I turned 35 yesterday, which means a couple things: 1) I'm no longer under warranty, so anything that breaks down at this point is going to be a very costly repair. And 2) I was out being feted and therefore missed most of Oakland's first win of the season.
When the A's are in town on my birthday, there usually isn't conflict -- my wife and I go to the game. But when they're out of the town and my wife asks me, "So how would you like to celebrate your birthday," an answer like "watching the A's game on TV and muttering darkly about each turn of events" really doesn't cut it. So we high-tailed it to our local German restaurant where I enjoyed the sauerbraten. (Apropos of nothing, my wife and I are currently in between Italian restaurants after a string of poor meals and spotty service at our long-standing favorite, so if anyone out there has any suggestions for an Italian eatery in the 510 area code, we'd love to try it out and round out our arsenal of Axis Powers dining establishments.)
Anyhow, by the time I got home, stuffed with spatzle, the A's already enjoyed a 5-0 lead. I flipped on the TV just as Yuniesky Bettancourt's screaming lining landed in Eric Chavez's glove and watched Rich Harden set down Jose Lopez with superb dispatch. And then came the top of the fourth, when Milton Bradley doubled home Shannon Stewart -- both of the A's hits came with two outs. However, when Ichiro led off the bottom half of the inning with a single (more on that later) and, after a double play, Jose Vidro and Raul Ibanez reached on a walk and a single, respectively, I had a heart-to-heart talk with myself.
"Self," I said. "The A's are up 6-nil, and chances for a no-hitter have no evaporated. The only things that can happen to Oakland at this point are bad ones. Do you really want to spend your birthday watching that?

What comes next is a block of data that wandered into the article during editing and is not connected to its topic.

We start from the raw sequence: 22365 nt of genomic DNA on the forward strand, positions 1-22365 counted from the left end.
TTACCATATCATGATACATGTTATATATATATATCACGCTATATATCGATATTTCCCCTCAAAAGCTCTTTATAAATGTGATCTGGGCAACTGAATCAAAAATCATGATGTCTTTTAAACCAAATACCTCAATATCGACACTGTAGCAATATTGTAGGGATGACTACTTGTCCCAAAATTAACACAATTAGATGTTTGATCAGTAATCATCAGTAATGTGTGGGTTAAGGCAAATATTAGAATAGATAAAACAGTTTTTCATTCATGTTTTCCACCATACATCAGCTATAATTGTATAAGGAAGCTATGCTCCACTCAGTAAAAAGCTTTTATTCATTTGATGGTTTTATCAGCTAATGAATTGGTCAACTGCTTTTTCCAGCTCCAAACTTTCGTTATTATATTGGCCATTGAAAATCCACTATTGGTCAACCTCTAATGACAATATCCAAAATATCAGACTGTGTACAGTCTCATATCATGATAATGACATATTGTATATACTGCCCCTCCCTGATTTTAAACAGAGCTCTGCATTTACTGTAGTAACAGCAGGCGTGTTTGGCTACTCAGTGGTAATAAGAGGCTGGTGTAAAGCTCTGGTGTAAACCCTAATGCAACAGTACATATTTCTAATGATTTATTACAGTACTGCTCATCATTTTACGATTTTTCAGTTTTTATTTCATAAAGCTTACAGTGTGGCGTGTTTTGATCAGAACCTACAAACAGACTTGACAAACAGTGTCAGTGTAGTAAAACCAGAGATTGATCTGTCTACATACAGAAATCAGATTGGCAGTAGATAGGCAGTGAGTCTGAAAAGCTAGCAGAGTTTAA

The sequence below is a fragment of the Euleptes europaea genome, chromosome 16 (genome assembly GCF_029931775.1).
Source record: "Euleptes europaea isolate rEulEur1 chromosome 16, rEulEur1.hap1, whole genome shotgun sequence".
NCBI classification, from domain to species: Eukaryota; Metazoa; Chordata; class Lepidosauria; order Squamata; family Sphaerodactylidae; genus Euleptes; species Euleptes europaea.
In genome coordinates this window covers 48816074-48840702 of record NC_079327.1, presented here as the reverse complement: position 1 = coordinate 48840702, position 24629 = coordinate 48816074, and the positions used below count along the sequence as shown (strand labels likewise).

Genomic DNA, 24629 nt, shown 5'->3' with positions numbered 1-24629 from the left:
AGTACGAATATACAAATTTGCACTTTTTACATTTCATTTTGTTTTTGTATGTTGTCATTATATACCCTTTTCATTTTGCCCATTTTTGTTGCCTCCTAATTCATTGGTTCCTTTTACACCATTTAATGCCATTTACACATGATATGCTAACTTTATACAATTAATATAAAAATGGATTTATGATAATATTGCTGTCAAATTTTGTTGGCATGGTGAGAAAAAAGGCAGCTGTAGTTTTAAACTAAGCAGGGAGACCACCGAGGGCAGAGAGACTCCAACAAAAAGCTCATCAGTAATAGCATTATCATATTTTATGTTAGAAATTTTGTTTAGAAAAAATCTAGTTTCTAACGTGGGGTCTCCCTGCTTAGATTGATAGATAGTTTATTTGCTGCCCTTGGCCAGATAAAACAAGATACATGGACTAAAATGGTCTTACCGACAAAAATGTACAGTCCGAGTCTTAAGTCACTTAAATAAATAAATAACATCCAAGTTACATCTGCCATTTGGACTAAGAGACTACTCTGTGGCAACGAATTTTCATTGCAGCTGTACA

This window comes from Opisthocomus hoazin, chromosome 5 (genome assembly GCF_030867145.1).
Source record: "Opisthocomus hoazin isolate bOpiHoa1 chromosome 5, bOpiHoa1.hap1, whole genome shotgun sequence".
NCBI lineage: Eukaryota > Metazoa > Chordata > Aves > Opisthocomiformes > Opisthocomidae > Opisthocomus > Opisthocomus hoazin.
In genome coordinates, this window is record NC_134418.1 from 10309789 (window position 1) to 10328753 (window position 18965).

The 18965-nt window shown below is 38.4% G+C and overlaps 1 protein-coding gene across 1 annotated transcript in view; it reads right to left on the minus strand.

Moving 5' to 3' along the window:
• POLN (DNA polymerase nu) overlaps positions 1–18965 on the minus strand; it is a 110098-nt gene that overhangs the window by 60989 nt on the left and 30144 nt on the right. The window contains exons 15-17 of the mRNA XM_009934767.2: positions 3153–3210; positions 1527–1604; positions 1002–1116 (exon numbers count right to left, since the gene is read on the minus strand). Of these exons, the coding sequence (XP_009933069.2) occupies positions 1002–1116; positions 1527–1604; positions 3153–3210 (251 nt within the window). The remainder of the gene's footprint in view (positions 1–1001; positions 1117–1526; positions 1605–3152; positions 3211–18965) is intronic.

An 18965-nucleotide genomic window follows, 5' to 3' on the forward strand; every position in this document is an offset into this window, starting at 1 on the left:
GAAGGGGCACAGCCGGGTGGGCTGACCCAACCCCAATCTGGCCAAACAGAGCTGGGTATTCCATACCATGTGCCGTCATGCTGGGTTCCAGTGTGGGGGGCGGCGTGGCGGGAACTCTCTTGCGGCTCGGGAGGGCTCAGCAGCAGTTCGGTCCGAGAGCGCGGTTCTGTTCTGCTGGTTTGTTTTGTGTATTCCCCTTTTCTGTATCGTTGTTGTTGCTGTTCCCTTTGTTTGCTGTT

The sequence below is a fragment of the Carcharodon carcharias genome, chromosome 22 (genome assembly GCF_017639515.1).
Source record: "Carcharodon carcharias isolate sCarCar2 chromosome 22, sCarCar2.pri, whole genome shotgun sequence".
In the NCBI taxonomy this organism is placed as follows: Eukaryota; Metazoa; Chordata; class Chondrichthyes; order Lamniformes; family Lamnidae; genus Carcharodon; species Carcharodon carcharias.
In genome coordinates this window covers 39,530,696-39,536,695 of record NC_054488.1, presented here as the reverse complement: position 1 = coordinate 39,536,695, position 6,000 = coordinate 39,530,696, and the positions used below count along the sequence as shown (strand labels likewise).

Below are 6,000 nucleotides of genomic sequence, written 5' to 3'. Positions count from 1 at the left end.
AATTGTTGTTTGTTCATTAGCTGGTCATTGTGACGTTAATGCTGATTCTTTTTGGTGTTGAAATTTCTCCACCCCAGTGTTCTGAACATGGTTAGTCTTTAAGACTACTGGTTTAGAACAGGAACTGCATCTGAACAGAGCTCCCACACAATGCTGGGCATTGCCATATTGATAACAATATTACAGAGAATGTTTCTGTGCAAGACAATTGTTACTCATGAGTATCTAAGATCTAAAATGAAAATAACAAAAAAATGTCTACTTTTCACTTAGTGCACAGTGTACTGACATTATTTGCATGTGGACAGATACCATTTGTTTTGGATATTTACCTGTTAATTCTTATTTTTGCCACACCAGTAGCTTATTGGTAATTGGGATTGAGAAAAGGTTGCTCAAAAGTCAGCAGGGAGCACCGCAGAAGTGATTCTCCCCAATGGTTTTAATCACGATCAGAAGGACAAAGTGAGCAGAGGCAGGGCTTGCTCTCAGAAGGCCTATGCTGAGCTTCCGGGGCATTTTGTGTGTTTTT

And so I switched over to the first leg of the Champions League quarterfinal between Chelsea and Valencia that I had TiVo'd earlier that day, periodically checking in on the A's. I was a lot happier that way, I think, even if Chelsea only managed a draw and -- even worse -- yielded the all important away goal to Valencia, putting the Spanish team in the driver's seat for the return match in Estadio Mestalla next Tuesday.
They can't all be gems, you know? Especially after Rich Harden threw one.
A's 9, Mariners 0
Your Pitchers of Record: WP -- R. Harden (1-0) LP -- M. Batista (0-1)
Went Deep: Not a soul. But the A's did hit five doubles.
Your Jones Soda Co. Green Apple Soda Star of the Game: This is the sort of decision that gives your Star of the Game Panel of Experts fits. On the one hand, you have Mark Ellis driving in five runs to contribute to the Oakland cause, all from the bottom of the line-up. Then you have Rich Harden, who simply dominated the Mariners -- only 3 hits in seven innings, none of them for extra bases. It took him only 29 pitches to mow down the Seattle lineup the first time through. And the Star of the Game Panel of Experts refuses to cheapen this honor by naming co-Stars of the Game.
Hmmmm... gonna go with Harden on this one. But Mark, the next time you drive in five runs, Star of the Game honors are yours.
The Turning Point: Easily David Silva's 25-yard strike in the 30th minute to give Valenica the vital away goal and a 1-nil lead until Didier Drogba equalized with his 30th goal of the season early in the second half. By putting Valencia on the board, Silva ensured that the Blues will have their work cut out for them next Tuesday in the second leg.
Oh, the A's game. I'll have to defer to the game log on this one, but I'll pick Ellis' three-run double in the second. Batista had already balked home a run, but Ellis' hit ensured the A's would end the inning by putting up that elusive crooked number.